Springe direkt zu Inhalt

Workshop "Crisis management: Ritualization and states of exception in ancient cultures"

Nov 12, 2020 - Nov 13, 2020

As part of the Test Topic "Crisis Management: Ritualization and Exception in Ancient Cultures", an online workshop will take place on November 12 and 13, dealing with the question of how past societies reacted to crises and catastrophes and which coping methods they developed.

Completely unexpectedly, we are currently living in a state of emergency that stands out from our normal everyday life and requires radical rethinking, in the household, in public space and across entire larger regional systems. "Corona" is a synonym for the sudden realization that even practical life has no inherent “naturalness”. The virus opens our eyes due to its powers of reversal: meeting for a conversation in a café was an everyday occurrence, but it suddenly becomes an exception, while death is unexpectedly recognizable as an ordinary element of life.

Instead of becoming entranced by this upheaval which refuses to reveal a future path toward a new or a resumption of an old routine, we would like to invite you to reflect with us on structurally similar phenomena in the past. What kinds of mechanisms did past societies develop to arm themselves against such all-encompassing events? How did past collectives prepare for crises and catastrophes that befell them periodically? More specifically, have rituals been mechanisms for rehearsing the transition into states of extraordinariness?

In order to discuss these issues, we plan a two-day international workshop for the 12th-13th November 2020 in Berlin. We hope to be able to assemble all invitees personally. However, we also are prepared for the possibility that the workshop has to turn into a (partial) online event. We summarize our thoughts on the topic outlined above in the following four points and ask you to contribute to one of them:

  • Rituals can have strong instrumental features that aim to prevent crises from arising. This includes the large and multifaceted sphere of sacrificial practices. What is the power of sacrifices to establish order as a kind of insurance against the gods, as it is often supposed to guarantee the inner functioning of a society as well as its working to the exterior? What is the relation between costs and benefits, and what symbolic, semantic and performative excesses do such rituals produce? Despite their regularity, do they stage and manage the exceptional? If so, how is this crossing of the boundary into the exception marked?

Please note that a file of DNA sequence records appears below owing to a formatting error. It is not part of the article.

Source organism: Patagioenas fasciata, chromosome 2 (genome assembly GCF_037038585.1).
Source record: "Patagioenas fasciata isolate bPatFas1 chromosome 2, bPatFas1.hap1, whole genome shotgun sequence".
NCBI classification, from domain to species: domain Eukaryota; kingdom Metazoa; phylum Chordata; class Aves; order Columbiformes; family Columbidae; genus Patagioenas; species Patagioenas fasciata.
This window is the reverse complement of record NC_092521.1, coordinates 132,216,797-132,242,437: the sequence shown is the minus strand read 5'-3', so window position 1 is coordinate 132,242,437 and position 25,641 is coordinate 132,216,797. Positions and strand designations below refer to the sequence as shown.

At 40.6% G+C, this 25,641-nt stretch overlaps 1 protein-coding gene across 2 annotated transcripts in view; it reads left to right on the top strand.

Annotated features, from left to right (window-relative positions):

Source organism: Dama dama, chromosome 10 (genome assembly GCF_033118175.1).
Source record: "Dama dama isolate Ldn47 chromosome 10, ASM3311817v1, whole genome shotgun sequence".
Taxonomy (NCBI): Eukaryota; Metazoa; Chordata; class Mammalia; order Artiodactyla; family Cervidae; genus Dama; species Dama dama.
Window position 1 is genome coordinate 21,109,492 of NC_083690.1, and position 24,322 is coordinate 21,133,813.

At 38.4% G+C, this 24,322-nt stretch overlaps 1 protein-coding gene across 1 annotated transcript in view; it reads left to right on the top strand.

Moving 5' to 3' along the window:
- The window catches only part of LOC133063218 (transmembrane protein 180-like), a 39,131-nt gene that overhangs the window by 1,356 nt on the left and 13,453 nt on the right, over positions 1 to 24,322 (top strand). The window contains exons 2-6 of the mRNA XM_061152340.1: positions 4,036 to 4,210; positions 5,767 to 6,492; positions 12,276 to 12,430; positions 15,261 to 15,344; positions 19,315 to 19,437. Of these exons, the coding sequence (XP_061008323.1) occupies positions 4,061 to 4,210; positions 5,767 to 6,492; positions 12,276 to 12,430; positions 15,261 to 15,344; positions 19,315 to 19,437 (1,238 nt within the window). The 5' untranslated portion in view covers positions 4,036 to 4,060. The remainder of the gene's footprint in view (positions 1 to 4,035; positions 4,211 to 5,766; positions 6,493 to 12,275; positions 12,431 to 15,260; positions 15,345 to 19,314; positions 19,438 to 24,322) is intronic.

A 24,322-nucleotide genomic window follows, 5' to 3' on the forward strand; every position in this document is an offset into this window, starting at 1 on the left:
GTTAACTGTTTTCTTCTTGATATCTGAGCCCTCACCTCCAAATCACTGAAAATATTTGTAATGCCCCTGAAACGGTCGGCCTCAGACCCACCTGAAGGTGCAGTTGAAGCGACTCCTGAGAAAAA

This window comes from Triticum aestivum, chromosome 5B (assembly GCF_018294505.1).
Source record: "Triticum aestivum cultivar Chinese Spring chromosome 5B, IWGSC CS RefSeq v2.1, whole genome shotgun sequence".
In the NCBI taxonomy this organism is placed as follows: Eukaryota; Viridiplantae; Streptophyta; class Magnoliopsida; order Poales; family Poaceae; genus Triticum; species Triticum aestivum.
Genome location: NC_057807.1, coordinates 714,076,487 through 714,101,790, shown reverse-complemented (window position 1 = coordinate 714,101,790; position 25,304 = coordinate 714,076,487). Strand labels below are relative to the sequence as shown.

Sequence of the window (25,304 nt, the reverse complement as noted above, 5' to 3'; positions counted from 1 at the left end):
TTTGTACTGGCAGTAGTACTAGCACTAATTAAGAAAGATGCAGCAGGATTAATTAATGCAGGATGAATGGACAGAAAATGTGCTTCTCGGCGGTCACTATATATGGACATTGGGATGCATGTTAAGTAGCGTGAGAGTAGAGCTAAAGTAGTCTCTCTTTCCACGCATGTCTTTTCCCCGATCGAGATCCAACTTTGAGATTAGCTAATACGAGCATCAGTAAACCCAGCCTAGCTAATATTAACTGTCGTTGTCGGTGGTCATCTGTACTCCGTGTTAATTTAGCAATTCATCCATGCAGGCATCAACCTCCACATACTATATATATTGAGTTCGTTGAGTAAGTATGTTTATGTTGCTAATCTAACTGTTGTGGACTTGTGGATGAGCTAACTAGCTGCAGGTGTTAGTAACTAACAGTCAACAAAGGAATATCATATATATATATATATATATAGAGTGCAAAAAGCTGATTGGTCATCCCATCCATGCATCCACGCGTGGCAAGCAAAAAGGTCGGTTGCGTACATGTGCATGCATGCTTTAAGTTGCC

• Rituals are used to shape and master periodic and therefore somewhat predictable crises in everyday life. Above all, this includes the rites de passage, which - especially in the event of death and burial - constitute a bridge from an everyday condition to a critical one. Other rites de passage have the function of enabling role transfers by individuals without questioning the underlying social structures. Which aspects of such rituals ensure a successful return to the normal?
  • Rituals can mimic – albeit in a modified form – everyday actions. A good example of this are feasts with the everyday meal as a structural foundation. How are quotidian actions reshaped to lift them out of the unquestionalbility of daily life and integrate them into ritual feasts? What is the potential longer-term social impact of transformations ?